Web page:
- If possible, call your insurance company from the scene of the crash. They will walk you through the information they will need. If they ask for a police report, phone or go to the police department headquarters the next day and you can get a copy of the report for a nominal fee. In some states/provinces with “no fault” insurance laws, a report may not be necessary. This is especially true if there are no injuries and both vehicles are driveable.

- Choose a reputable collision repair facility for your vehicle. Whether you select a dealer/retailer or a private collision repair facility to fix the damage, make sure you are comfortable with them.

Remember, you will have to feel comfortable with their work for a long time.

- Once you have an estimate, read it carefully and make sure you understand what work will be performed on your vehicle. If you have a question, ask for an explanation. Reputable shops welcome this opportunity.

Managing the Vehicle Damage Repair Process

In the event that your vehicle requires damage repairs, GM recommends that you take an active role in its repair. If you have a pre-determined repair facility of choice, take your vehicle there, or have it towed there.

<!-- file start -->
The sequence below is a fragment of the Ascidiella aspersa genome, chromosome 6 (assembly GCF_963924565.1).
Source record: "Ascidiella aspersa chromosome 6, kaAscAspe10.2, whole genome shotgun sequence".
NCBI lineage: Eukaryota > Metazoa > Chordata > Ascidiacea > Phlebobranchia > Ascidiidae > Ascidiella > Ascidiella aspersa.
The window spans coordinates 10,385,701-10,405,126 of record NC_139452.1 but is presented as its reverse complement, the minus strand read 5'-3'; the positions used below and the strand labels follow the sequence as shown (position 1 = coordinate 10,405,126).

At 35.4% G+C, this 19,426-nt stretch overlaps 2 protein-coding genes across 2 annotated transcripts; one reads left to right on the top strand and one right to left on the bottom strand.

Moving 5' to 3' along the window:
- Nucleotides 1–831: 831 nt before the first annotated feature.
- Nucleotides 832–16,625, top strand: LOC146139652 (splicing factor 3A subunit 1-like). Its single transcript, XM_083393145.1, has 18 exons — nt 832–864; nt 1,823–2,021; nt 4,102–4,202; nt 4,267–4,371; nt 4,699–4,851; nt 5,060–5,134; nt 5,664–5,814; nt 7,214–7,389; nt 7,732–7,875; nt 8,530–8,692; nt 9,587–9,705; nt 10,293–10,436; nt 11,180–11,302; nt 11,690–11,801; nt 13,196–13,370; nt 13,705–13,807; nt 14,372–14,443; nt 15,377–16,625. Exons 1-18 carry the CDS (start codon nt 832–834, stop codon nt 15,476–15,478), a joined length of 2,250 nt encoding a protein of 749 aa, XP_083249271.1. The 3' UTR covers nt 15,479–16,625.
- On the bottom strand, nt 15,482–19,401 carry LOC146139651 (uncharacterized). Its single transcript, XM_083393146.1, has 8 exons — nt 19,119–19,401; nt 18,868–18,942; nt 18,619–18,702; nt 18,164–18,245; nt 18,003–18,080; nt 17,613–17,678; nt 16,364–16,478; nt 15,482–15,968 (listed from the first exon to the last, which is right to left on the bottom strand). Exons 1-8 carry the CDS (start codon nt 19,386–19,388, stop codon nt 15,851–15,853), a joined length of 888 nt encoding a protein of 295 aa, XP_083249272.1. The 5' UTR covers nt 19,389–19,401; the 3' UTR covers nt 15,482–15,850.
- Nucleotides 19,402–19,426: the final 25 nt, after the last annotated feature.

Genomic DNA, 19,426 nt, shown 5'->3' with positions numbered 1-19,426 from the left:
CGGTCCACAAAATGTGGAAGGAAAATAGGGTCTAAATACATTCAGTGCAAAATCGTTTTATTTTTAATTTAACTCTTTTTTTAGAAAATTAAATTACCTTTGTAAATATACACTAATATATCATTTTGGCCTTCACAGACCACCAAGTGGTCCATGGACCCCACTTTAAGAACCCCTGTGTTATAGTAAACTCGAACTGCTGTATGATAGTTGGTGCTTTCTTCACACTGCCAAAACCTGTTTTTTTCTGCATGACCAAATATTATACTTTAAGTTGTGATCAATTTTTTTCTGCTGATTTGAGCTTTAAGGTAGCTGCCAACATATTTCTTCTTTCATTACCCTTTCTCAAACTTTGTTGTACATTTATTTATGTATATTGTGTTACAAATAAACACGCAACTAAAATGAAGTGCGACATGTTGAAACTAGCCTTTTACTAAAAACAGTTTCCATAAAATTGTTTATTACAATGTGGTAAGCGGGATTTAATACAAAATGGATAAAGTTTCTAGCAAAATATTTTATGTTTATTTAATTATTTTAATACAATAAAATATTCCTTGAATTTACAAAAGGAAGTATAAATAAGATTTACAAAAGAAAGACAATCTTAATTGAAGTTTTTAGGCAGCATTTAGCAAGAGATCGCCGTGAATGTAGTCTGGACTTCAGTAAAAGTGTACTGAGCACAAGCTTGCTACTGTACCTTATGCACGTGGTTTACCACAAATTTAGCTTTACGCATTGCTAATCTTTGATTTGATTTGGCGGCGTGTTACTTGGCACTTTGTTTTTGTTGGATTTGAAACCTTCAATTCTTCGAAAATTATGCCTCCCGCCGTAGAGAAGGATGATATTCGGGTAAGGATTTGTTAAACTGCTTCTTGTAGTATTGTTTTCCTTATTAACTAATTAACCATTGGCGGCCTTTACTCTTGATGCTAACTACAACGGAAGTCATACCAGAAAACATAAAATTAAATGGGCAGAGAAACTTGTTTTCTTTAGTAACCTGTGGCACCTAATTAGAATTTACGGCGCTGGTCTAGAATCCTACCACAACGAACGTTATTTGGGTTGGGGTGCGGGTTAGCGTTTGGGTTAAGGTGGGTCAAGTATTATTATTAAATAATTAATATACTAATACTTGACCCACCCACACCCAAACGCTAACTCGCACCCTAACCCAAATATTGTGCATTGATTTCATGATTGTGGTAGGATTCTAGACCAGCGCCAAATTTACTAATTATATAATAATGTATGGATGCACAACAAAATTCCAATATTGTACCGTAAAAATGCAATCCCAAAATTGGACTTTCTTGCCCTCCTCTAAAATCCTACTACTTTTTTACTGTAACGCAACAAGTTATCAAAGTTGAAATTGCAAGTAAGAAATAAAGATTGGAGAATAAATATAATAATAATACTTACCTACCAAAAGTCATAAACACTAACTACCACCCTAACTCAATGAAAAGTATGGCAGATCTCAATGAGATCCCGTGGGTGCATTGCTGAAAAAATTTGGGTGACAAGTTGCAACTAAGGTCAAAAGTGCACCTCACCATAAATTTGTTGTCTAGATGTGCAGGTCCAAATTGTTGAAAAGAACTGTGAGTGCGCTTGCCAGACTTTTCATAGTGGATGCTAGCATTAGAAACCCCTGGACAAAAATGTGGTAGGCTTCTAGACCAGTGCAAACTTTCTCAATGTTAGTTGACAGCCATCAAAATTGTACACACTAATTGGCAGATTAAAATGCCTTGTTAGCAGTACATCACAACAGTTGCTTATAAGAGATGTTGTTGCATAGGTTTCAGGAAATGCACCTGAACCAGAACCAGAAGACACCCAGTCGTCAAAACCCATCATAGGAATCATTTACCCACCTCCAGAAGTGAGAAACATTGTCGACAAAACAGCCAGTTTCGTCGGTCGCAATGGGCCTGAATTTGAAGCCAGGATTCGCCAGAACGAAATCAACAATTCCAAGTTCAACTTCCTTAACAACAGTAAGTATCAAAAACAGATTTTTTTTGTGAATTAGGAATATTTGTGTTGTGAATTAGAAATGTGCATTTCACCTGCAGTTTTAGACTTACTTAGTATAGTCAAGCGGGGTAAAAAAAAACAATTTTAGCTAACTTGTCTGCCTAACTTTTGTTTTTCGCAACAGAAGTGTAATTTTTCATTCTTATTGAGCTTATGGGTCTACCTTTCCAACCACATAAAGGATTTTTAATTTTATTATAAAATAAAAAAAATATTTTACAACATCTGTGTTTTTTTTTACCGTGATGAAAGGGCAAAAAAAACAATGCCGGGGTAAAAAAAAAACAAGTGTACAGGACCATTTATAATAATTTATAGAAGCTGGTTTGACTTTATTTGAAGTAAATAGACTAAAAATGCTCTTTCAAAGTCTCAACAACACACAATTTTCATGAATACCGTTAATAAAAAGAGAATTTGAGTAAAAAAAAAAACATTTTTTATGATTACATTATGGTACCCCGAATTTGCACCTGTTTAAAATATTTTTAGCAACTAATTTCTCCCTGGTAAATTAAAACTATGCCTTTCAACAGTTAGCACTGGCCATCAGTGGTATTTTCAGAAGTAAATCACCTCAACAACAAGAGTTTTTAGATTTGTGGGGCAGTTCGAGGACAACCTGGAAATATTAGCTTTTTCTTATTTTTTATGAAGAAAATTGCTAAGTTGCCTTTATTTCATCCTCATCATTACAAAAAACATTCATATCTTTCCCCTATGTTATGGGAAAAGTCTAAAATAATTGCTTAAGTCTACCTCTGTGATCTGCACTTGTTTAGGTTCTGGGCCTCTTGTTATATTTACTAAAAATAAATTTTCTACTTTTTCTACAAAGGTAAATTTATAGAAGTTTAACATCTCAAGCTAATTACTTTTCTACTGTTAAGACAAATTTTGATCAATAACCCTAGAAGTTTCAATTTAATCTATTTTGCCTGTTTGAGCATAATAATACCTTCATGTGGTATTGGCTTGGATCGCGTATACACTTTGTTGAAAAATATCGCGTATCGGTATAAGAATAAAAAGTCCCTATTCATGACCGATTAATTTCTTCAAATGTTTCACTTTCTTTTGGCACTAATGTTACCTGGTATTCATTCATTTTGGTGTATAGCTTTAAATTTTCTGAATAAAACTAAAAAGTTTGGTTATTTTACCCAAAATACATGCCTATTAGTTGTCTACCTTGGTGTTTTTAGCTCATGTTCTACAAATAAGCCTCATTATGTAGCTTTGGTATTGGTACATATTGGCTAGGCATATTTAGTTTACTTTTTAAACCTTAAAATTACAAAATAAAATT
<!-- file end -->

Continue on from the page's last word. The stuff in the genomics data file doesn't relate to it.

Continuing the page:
Specify to the facility that any required replacement collision parts be original equipment parts, either new Genuine GM parts or recycled original GM parts.

Remember, recycled parts will not be covered by your GM vehicle warranty.

Insurance pays the bill for the repair, but you must live with the repair. Depending on your policy limits, your insurance company may initially value the repair using aftermarket parts. Discuss this with your repair professional, and insist on Genuine GM parts.

Remember if your vehicle is leased you may be obligated to have the vehicle repaired with Genuine GM parts, even if your insurance coverage does not pay the full cost.

If another party's insurance company is paying for the repairs, you are not obligated to accept a repair valuation based on that insurance company's collision policy repair limits, as you have no contractual limits with that company. In such cases, you can have control of the repair and parts choices as long as cost stays within reasonable limits.